Evidently, it is the responsibility of the SBP Board of Directors to look after the management of foreign exchange which clearly would include exchange rate as well. However, the SBP handout is silent if the board has taken exchange rate decisions or otherwise.
More importantly, the above provision has to be read with Section 9B, which provides for a Monetary and Fiscal Policies Coordination Board, headed by the finance minister and including the commerce and planning ministers, governor of the SBP and secretary finance with the responsibility to “coordinate fiscal, monetary and exchange-rate policies”, together with a host of other functions to ensure consistency in economic policies. Incidentally, no public reports have indicated if the coordination board has held a meeting under the present finance minister – or even under the caretaker finance minister, though much of the exchange rate adjustment has taken place under their watch.
In view of the above, it is unwarranted to let the SBP take the responsibility for setting the exchange rate. There is an enormous amount of support that the government provides for maintaining exchange rate stability. All government foreign borrowings are surrendered to the SBP, unlike the private sector which would either pre-emptively make purchases abroad or, if something is brought into the country, it would be sold in the inter-bank market. Without the resources provided by the government, there would be no reserves with the SBP since the country runs a perennial current account deficit. Why should the government also not sell its earnings and borrowings in the interbank market and also make its purchases from there? Why should the central bank have anything to do with the foreign exchange? The US Federal Reserves doesn’t have any reserves nor does the European Central Bank. The job of holding reserves is left to the banking system.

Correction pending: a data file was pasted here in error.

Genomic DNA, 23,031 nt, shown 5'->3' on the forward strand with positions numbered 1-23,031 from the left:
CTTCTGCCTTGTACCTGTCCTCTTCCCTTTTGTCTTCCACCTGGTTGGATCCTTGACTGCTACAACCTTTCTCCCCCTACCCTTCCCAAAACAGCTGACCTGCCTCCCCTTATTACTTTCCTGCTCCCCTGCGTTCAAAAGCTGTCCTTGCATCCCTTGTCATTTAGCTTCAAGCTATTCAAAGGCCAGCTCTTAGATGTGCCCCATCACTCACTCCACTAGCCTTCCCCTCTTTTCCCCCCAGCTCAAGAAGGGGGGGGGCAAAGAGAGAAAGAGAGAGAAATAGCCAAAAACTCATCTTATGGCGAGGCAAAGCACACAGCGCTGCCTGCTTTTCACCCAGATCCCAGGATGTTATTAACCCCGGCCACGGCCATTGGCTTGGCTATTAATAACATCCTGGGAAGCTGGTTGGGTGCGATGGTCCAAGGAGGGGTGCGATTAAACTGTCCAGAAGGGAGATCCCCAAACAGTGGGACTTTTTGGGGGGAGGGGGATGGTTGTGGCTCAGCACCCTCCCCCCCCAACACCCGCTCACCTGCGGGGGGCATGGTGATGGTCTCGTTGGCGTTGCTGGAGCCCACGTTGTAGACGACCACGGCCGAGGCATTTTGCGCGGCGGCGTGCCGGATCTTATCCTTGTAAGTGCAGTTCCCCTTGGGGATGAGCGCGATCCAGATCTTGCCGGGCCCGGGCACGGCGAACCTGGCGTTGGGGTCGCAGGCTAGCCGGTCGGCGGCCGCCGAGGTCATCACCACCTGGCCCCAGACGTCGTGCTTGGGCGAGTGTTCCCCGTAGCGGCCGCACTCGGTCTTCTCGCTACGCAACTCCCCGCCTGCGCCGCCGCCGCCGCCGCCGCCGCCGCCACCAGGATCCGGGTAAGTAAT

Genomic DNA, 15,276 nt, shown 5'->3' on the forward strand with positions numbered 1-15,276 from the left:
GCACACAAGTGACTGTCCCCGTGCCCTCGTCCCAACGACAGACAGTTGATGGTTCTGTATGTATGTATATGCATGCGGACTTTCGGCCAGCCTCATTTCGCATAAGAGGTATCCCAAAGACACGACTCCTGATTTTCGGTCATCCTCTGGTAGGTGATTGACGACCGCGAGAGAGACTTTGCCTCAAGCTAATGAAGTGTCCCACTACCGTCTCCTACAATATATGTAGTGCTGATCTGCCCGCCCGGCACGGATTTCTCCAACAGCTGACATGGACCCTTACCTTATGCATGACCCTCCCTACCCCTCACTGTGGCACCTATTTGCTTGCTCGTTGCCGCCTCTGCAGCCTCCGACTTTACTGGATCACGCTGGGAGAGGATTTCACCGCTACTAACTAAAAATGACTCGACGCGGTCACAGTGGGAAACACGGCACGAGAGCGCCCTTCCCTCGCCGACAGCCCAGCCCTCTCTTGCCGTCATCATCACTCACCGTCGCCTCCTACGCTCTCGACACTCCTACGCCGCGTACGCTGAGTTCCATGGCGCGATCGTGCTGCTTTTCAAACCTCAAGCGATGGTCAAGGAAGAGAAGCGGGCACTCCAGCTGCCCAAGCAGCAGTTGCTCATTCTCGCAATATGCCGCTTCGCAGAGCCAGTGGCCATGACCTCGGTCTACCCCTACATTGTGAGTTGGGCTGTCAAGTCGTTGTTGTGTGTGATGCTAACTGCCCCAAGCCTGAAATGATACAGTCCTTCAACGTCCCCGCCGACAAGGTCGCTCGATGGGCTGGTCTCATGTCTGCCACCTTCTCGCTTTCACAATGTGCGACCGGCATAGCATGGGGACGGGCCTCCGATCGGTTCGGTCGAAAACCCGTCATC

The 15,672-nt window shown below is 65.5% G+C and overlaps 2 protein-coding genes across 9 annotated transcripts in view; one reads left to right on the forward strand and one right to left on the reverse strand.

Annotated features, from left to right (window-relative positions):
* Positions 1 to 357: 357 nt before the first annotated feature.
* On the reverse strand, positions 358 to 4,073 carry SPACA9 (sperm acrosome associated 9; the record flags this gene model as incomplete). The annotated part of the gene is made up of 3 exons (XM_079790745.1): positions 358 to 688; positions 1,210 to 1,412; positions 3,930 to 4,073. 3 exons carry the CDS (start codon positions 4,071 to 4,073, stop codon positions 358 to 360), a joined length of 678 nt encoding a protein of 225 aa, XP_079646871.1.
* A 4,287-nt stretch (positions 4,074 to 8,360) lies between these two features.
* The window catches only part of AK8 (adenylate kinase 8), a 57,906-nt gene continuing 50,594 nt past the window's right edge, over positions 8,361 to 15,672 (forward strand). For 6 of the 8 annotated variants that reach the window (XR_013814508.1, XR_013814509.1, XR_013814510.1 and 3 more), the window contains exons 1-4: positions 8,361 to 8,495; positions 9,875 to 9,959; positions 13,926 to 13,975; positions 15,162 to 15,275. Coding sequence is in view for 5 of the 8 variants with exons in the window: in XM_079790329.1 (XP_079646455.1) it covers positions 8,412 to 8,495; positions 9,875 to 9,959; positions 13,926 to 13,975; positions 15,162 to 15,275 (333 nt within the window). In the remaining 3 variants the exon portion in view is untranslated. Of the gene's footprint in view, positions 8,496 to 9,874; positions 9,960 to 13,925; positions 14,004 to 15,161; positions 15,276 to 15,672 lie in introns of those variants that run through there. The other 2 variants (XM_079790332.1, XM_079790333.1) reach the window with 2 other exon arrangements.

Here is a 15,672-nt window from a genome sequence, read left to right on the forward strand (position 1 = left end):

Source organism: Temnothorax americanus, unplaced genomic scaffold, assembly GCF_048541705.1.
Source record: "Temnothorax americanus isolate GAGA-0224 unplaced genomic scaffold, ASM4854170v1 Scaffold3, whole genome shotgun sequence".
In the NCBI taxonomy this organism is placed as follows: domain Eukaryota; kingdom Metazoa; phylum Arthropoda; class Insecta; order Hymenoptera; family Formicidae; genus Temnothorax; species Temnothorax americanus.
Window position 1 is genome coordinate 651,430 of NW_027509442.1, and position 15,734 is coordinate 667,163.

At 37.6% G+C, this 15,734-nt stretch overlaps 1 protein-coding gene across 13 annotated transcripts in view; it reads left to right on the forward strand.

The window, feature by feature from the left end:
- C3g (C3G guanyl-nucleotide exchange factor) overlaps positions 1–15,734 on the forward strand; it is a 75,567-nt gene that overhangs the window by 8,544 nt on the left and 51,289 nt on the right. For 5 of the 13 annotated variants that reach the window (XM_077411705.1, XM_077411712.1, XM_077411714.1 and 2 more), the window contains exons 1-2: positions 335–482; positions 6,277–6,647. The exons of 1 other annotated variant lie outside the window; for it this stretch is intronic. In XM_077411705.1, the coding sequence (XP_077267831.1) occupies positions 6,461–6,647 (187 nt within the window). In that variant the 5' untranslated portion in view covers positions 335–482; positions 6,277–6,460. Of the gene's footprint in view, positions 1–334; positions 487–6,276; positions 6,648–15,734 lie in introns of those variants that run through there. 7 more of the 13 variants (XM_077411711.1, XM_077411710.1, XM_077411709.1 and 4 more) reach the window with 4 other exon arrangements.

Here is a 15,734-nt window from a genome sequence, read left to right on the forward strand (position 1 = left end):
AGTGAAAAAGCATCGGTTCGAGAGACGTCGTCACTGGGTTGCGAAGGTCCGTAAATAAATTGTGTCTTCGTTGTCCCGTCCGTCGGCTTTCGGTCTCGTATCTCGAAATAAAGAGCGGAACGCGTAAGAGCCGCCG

Of course, we are neither suggesting nor advocating that this course of action should be pursued as it would be hugely destabilising. When the primary variable of an economy’s strength is the level of reserves, it must be conserved and priced through a coordinated consultation process with key stakeholders under the leadership of the finance minister. He’s responsible to the cabinet and to parliament on all matters related to the SBP, which is not an
The last three exchange rate adjustments have completely shattered the confidence of markets, investors and people alike. The minister has also removed the impression that the last action was a part of any prior actions agreed with the Fund.
This has added to the uncertainty regarding the future. Never have we witnessed ordinary people worrying about the loss of their wealth and looking for ways to protect it. It is agonising to see TV anchors advising viewers to be careful and find ways to protect their savings as going forward there will be more turbulence.Waqar Masood Khan, "Economic reforms: Part-XXXI," The News. 2018-10-23.
Keywords: Economics , Economic issues , Economic policy , Economic growth , Economic crisis , Economic aspects , Government-Pakistan , GDP , Economy , Nepra , OGRA , SBP